April 2016: Canadian Veterinary Journal. la Revue Vétérinaire Canadienne
https://www.readbyqxmd.com/read/26906261/acupuncture-and-equine-rehabilitation
#7
REVIEW
Sarah le Jeune, Kimberly Henneman, Kevin May
Acupuncture is one of the most common veterinary integrative medicine modalities. Acupuncture can greatly contribute to a rehabilitation protocol by promoting analgesia, tissue healing, and muscle strength. Acupuncture is safe, has minimal detrimental side effects, and is well tolerated by most horses.
April 2016: Veterinary Clinics of North America. Equine Practice
https://www.readbyqxmd.com/read/25838155/complementary-and-integrative-therapies-for-lower-urinary-tract-diseases
#8
REVIEW
Donna M Raditic
Consumer use of integrative health care is growing, but evidence-based research on its efficacy is limited. Research of veterinary lower urinary tract diseases could be translated to human medicine because veterinary patients are valuable translational models for human urinary tract infection and urolithiasis. An overview of complementary therapies for lower urinary tract disease includes cranberry supplements, mannose, oral probiotics, acupuncture, methionine, herbs, or herbal preparations. Therapies evaluated in dogs and cats, in vitro canine cells, and other relevant species, in vivo and in vitro, are presented for their potential use as integrative therapies for veterinary patients and/or translational research...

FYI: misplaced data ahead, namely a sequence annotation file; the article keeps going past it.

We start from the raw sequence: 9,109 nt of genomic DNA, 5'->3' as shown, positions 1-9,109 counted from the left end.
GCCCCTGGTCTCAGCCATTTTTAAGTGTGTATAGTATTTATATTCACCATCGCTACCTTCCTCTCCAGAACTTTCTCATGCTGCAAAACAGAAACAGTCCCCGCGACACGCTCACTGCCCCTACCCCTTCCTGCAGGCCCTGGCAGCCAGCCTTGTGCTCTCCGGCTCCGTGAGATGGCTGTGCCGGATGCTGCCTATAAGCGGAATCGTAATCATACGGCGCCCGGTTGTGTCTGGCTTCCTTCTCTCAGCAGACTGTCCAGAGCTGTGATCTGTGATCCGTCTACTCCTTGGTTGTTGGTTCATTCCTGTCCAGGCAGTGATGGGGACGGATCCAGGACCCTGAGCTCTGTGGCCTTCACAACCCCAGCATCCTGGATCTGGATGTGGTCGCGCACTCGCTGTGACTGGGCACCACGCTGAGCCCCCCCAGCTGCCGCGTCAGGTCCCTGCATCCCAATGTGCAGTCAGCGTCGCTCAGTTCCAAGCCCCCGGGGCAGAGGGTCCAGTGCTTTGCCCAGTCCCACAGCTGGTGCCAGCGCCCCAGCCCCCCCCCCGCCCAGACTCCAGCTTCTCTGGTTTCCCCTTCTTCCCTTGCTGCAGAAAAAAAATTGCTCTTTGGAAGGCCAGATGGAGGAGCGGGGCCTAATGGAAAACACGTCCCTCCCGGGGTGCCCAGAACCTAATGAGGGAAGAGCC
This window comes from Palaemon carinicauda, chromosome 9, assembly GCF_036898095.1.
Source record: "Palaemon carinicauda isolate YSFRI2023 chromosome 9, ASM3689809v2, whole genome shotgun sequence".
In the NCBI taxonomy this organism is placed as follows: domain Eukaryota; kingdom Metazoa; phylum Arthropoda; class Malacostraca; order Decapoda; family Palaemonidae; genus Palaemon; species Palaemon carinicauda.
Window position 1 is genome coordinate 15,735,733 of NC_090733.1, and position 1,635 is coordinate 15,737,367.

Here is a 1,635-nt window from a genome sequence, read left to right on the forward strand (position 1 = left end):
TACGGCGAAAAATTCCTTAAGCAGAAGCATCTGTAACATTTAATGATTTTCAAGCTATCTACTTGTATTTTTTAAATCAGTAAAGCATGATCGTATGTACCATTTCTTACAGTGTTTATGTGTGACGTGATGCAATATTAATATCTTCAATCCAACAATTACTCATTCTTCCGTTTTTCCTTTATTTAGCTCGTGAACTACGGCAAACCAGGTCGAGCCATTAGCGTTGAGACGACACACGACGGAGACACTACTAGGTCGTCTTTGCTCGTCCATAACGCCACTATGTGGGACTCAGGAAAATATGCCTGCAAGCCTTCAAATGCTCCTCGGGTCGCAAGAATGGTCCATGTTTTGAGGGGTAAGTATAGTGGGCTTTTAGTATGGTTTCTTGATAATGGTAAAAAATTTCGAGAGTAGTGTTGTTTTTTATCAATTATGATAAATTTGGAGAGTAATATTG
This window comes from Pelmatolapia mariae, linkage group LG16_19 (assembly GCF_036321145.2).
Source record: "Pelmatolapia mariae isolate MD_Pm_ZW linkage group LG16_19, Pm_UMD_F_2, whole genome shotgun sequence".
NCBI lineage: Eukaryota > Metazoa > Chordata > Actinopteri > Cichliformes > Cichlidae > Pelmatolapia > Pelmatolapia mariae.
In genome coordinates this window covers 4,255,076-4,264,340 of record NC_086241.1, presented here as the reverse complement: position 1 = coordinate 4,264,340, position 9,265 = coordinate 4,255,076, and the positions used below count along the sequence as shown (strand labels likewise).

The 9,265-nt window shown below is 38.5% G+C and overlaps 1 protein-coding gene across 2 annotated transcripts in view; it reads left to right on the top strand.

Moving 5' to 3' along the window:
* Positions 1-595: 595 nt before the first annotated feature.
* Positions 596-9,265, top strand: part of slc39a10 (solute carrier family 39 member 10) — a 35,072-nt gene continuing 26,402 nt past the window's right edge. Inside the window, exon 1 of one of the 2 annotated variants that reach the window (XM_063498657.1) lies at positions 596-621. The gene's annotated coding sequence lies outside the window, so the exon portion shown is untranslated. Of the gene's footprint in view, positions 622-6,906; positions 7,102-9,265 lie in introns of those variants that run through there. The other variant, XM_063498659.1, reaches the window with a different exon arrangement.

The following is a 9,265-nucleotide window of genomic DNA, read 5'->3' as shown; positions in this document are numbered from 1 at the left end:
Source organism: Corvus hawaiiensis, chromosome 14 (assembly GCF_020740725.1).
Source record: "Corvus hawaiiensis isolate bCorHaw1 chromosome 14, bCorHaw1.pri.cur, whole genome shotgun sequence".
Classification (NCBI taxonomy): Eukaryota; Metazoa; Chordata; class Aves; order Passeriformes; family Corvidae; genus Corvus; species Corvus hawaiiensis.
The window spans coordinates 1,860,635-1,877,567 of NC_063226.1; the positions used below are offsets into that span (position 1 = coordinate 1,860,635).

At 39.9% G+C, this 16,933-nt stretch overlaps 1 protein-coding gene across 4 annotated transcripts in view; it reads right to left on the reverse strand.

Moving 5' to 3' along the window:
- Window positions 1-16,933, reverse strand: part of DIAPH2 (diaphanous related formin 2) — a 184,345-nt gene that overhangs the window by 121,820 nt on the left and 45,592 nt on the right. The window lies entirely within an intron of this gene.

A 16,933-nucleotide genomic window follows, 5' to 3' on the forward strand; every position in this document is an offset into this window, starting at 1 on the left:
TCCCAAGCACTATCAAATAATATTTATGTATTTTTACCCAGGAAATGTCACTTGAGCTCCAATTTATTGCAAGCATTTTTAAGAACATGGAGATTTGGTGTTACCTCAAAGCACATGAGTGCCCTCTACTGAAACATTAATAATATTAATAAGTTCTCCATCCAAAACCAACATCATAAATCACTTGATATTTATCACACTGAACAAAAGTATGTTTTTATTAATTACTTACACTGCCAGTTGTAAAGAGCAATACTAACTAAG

July 2015: Veterinary Clinics of North America. Small Animal Practice
https://www.readbyqxmd.com/read/25454374/acupuncture-for-analgesia-in-veterinary-medicine
#9
REVIEW
Lindsey M Fry, Susan M Neary, Joseph Sharrock, Jessica K Rychel
Acupuncture for analgesia is growing rapidly in popularity with veterinarians and pet owners. This article summarizes the mechanisms of analgesia derived from acupuncture and reviews current literature on the topic. Areas covered include the local effects at area of needle insertion, systemic effects secondary to circulating neurotransmitters and changes in cell signaling, central nervous system effects including the brain and spinal cord, and myofascial trigger point and pathology treatment. Clinical applications are discussed and suggested in each section...
June 2014: Topics in Companion Animal Medicine
https://www.readbyqxmd.com/read/25180040/acupoint-injection-of-autologous-stromal-vascular-fraction-and-allogeneic-adipose-derived-stem-cells-to-treat-hip-dysplasia-in-dogs